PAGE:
How Safe Harbors Work.

The safe harbor provisions of the merger statutes are designed to encourage voluntary compliance with the statutes by providing a "safe harbor" from liability for certain types of conduct. The safe harbor provisions do not preempt the application of the antitrust laws to conduct that falls outside the safe harbor.

The safe harbor for merger activity is found in Section 7A of the Clayton Act, 15 U.S.C. 18a. Section 7A was added to the Clayton Act by the Hart-Scott-Rodino Antitrust Improvements Act of 1976, Pub. L. 94-435, 90 Stat. 1383 (the "HSR Act"). The safe harbor provision in Section 7A of the Clayton Act applies to "any person engaged in the business of effecting securities transactions" who effect a merger or acquisition subject to the notification requirements of the HSR Act.

To qualify for the safe harbor, the person must:

(1)File the required notification and report forms with the FTC and the DOJ;

(2) Comply with the waiting period requirements of the HSR Act; and

(3) Comply with the other requirements of the HSR Act, including the requirements relating to the divestiture of assets.

If these conditions are met, the person will be immune from liability under the antitrust laws for any conduct that was necessary to effect the merger or acquisition.

What is an example of safe harbor?

A safe harbor is a legal provision that limits or eliminates liability in certain circumstances. For example, a company might be immune from liability if it can show that it took reasonable steps to prevent a data breach. Safe harbor provisions are often found in statutes and regulations. Are safe harbors voluntary? The answer to this question is complicated and depends on the particular facts and circumstances of each case. In general, however, safe harbors are voluntary and may be negotiated by the parties to a merger or acquisition.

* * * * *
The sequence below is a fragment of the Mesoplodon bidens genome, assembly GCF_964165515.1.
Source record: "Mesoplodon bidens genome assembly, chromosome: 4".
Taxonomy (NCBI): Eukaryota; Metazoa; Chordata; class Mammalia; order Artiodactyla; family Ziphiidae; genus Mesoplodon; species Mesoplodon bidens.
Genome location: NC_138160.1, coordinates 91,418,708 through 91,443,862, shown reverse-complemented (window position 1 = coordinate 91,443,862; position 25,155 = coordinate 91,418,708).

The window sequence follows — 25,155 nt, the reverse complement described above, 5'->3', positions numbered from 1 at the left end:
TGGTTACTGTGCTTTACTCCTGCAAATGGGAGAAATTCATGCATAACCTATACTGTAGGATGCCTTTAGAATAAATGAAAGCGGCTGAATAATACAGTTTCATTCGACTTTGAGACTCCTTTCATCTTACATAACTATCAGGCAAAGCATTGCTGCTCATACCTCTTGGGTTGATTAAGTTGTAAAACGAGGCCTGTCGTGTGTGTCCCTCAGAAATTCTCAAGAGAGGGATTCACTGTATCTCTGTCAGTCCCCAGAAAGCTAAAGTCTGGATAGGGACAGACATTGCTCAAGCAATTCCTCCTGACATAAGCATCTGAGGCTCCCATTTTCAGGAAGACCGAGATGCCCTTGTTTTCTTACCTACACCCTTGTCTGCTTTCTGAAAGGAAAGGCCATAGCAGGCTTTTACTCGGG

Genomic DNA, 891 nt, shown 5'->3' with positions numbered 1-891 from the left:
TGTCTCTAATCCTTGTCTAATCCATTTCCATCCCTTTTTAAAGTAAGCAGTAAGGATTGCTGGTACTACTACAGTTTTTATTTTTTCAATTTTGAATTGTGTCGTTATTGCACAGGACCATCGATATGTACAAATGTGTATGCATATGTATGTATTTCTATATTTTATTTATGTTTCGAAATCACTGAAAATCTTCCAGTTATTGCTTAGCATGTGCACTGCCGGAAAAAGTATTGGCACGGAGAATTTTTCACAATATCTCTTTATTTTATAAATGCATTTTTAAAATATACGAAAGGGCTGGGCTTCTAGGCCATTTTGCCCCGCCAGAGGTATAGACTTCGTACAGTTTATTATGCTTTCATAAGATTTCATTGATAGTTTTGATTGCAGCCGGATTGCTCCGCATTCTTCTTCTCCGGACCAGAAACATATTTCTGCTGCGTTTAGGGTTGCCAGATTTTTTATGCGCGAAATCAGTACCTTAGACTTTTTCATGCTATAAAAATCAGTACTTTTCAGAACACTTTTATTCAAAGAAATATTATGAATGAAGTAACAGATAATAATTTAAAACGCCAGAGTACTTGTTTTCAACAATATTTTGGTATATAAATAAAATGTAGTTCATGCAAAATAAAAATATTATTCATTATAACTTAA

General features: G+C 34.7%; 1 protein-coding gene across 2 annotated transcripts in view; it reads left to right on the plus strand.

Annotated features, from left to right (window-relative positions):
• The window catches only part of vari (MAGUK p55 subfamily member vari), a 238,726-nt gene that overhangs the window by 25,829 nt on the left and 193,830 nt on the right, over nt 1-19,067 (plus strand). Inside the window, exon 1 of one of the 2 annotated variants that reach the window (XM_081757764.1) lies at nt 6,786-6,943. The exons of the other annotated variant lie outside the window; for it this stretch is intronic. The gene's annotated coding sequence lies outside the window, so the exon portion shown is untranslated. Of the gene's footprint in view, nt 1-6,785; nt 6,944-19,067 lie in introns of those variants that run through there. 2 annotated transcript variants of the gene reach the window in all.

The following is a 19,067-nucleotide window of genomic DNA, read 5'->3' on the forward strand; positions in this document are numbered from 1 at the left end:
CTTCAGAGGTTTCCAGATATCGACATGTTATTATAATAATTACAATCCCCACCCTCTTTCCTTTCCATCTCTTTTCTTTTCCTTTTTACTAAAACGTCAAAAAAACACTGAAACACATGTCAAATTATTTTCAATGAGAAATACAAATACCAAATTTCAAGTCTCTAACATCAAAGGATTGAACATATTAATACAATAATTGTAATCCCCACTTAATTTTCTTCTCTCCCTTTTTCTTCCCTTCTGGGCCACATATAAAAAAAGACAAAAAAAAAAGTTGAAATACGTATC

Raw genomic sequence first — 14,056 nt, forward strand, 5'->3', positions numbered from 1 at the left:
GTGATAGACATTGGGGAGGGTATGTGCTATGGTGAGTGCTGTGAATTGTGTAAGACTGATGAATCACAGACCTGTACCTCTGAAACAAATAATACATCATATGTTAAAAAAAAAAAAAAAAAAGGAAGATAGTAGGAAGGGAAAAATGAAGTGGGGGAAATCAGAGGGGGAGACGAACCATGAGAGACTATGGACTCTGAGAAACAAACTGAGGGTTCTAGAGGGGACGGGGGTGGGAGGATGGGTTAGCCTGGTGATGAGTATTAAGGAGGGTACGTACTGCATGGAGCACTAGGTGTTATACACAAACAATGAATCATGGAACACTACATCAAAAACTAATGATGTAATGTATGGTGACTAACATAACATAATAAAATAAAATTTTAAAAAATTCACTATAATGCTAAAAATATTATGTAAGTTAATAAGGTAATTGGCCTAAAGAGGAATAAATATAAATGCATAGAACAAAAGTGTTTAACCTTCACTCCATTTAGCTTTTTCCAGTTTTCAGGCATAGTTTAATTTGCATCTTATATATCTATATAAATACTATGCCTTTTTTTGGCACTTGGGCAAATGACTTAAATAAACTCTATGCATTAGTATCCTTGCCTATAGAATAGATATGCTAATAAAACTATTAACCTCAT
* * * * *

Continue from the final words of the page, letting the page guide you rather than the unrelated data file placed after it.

Does safe harbor still exist?

Yes, safe harbor still exists. The safe harbor provision under the Hart-Scott-Rodino Antitrust Improvements Act of 1976 (HSR Act) allows parties to engage in certain types of transactions without filing notification with the Federal Trade Commission (FTC) and the Department of Justice (DOJ). In order for a transaction to qualify for safe harbor, the parties must meet all of the following conditions:

1. The transaction must not be consummated for a period of at least 30 days after the date on which all required notification filings have been made.

2. The transaction must be structured so that it qualifies as a "forward merger" under the HSR Act. This means that the transaction must result in the acquisition of all of the voting securities of the target company by the acquiring company.

3. The notification filings must be complete and accurate, and the waiting period must not have been terminated or extended by the FTC or DOJ.

4. The transaction must not involve any of the following types of companies:

a. A company that is subject to the jurisdiction of the Federal Communications Commission;

b. A company engaged in interstate commerce that is subject to the jurisdiction of the Surface Transportation Board;

c. A company engaged in air transportation that is subject to the jurisdiction of the Department of Transportation; or

d. A company engaged in interstate banking that is subject to the jurisdiction of the Comptroller of the Currency, the Board of Governors of the Federal Reserve System, or the Federal Deposit Insurance Corporation. What's another word for safe harbor? There is no one-word answer to this question, as the term "safe harbor" is used to describe a legal protection from liability. However, there are a few terms that could be used to describe a similar concept, such as " refuge," "sanctuary," or "haven." Is Safe Harbor buying Hinckley? According to sources close to the matter, Safe Harbor is in talks to acquire Hinckley, a leading manufacturer of yachts and other luxury boats. The deal, which is still in the early stages, would see Safe Harbor paying $500 million for Hinckley.

If the deal goes through, it would be the latest in a string of acquisitions by Safe Harbor, which has been on a buying spree in recent years. In 2016, the company acquired Duffy Electric Boat Company, and in 2017 it bought out The Boston Whaler Company.